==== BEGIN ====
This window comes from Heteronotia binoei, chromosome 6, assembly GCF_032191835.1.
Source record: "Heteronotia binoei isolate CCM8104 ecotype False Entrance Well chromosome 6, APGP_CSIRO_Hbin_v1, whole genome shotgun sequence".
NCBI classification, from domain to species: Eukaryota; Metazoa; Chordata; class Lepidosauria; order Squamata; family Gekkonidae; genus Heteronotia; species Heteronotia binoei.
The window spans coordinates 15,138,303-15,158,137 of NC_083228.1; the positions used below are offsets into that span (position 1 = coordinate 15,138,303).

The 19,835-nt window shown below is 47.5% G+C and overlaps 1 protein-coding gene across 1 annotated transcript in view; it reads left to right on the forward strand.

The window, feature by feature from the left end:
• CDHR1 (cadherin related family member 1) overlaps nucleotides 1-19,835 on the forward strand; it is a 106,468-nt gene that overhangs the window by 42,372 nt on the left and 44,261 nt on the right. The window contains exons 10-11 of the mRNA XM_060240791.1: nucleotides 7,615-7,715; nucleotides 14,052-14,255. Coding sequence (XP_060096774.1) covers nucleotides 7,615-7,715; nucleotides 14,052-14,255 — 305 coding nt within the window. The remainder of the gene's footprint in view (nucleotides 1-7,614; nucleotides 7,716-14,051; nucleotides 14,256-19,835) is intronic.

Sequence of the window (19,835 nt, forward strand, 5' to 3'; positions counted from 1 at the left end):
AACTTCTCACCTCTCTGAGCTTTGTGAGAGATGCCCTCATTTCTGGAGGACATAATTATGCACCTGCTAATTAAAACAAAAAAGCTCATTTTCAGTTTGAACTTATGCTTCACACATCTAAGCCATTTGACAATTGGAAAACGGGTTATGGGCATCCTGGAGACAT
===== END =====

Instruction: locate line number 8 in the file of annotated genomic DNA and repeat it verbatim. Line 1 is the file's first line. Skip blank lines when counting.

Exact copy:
Sequence of the window (19,835 nt, forward strand, 5' to 3'; positions counted from 1 at the left end):